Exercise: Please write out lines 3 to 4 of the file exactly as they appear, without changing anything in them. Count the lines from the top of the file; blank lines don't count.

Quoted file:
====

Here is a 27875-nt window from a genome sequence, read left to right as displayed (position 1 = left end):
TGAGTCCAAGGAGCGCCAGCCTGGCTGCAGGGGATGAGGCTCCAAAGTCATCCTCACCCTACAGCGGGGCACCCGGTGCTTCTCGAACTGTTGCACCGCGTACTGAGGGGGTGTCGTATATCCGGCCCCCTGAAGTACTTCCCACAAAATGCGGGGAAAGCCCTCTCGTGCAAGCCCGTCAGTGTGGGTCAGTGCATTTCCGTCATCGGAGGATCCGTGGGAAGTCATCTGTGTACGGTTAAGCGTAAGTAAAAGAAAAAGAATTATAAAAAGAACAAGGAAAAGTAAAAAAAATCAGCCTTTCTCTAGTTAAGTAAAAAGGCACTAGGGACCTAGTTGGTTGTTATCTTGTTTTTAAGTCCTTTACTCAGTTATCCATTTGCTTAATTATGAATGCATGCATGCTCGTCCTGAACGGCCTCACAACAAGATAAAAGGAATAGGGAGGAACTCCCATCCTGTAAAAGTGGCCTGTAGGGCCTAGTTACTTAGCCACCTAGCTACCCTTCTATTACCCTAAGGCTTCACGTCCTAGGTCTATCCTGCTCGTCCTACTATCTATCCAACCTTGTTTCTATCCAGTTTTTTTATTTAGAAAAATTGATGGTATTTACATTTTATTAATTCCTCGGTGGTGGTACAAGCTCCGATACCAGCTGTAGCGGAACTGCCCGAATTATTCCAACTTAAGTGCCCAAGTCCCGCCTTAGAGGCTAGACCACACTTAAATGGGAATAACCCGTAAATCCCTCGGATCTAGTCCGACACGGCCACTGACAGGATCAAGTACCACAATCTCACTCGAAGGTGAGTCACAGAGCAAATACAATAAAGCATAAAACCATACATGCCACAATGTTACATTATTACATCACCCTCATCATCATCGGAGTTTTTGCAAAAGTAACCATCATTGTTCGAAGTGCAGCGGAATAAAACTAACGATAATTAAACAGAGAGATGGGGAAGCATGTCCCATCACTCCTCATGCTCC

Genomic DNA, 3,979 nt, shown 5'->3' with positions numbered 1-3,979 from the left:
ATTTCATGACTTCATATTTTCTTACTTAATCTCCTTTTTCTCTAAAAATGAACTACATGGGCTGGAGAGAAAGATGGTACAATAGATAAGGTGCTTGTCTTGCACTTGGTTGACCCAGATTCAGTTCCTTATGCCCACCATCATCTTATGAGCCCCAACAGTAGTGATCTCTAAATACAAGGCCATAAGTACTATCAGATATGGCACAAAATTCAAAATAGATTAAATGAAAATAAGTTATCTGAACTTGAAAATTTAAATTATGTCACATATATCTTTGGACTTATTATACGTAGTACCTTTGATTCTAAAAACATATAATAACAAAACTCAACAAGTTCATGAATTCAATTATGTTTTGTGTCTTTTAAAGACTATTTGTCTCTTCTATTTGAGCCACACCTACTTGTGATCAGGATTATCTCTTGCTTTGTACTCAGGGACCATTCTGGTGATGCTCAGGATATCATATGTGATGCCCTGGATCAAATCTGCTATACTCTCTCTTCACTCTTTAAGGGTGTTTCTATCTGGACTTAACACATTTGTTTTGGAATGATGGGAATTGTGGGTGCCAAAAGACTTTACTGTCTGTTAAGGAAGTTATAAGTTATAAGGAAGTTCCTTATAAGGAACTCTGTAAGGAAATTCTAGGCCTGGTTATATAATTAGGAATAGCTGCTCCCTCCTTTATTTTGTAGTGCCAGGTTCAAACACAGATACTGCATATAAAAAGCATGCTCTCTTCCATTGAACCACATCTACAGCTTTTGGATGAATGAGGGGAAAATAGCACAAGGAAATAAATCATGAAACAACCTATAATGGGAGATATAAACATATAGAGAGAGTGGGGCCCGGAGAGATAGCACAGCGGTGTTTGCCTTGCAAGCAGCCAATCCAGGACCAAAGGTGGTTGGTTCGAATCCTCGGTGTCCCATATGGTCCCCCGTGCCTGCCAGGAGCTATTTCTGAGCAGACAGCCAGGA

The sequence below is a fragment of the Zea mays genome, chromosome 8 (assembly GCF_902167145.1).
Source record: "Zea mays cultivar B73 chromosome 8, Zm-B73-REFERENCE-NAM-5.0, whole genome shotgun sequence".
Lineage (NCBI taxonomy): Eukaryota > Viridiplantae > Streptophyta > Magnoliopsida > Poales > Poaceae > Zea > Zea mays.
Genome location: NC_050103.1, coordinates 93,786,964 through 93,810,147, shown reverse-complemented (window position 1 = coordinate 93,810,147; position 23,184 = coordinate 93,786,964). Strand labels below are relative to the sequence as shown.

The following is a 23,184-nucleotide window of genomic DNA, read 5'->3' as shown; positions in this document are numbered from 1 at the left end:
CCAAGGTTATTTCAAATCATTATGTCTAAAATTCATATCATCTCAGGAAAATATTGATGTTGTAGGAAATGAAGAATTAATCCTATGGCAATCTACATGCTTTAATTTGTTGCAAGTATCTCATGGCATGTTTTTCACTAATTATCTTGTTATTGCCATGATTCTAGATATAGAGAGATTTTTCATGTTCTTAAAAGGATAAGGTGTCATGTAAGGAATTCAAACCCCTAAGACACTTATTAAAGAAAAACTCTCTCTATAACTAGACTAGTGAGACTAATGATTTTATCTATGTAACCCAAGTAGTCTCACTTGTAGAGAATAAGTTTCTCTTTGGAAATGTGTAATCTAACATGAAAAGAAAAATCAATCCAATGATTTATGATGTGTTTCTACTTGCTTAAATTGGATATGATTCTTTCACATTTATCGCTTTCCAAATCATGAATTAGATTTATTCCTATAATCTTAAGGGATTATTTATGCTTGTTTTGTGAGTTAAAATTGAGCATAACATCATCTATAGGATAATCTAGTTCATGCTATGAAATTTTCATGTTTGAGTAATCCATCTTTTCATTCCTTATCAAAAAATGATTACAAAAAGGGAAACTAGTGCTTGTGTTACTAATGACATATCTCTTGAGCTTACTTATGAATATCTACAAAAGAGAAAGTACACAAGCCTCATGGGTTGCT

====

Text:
Genomic DNA, 3,979 nt, shown 5'->3' with positions numbered 1-3,979 from the left:
ATTTCATGACTTCATATTTTCTTACTTAATCTCCTTTTTCTCTAAAAATGAACTACATGGGCTGGAGAGAAAGATGGTACAATAGATAAGGTGCTTGTCTTGCACTTGGTTGACCCAGATTCAGTTCCTTATGCCCACCATCATCTTATGAGCCCCAACAGTAGTGATCTCTAAATACAAGGCCATAAGTACTATCAGATATGGCACAAAATTCAAAATAGATTAAATGAAAATAAGTTATCTGAACTTGAAAATTTAAATTATGTCACATATATCTTTGGACTTATTATACGTAGTACCTTTGATTCTAAAAACATATAATAACAAAACTCAACAAGTTCATGAATTCAATTATGTTTTGTGTCTTTTAAAGACTATTTGTCTCTTCTATTTGAGCCACACCTACTTGTGATCAGGATTATCTCTTGCTTTGTACTCAGGGACCATTCTGGTGATGCTCAGGATATCATATGTGATGCCCTGGATCAAATCTGCTATACTCTCTCTTCACTCTTTAAGGGTGTTTCTATCTGGACTTAACACATTTGTTTTGGAATGATGGGAATTGTGGGTGCCAAAAGACTTTACTGTCTGTTAAGGAAGTTATAAGTTATAAGGAAGTTCCTTATAAGGAACTCTGTAAGGAAATTCTAGGCCTGGTTATATAATTAGGAATAGCTGCTCCCTCCTTTATTTTGTAGTGCCAGGTTCAAACACAGATACTGCATATAAAAAGCATGCTCTCTTCCATTGAACCACATCTACAGCTTTTGGATGAATGAGGGGAAAATAGCACAAGGAAATAAATCATGAAACAACCTATAATGGGAGATATAAACATATAGAGAGAGTGGGGCCCGGAGAGATAGCACAGCGGTGTTTGCCTTGCAAGCAGCCAATCCAGGACCAAAGGTGGTTGGTTCGAATCCTCGGTGTCCCATATGGTCCCCCGTGCCTGCCAGGAGCTATTTCTGAGCAGACAGCCAGGA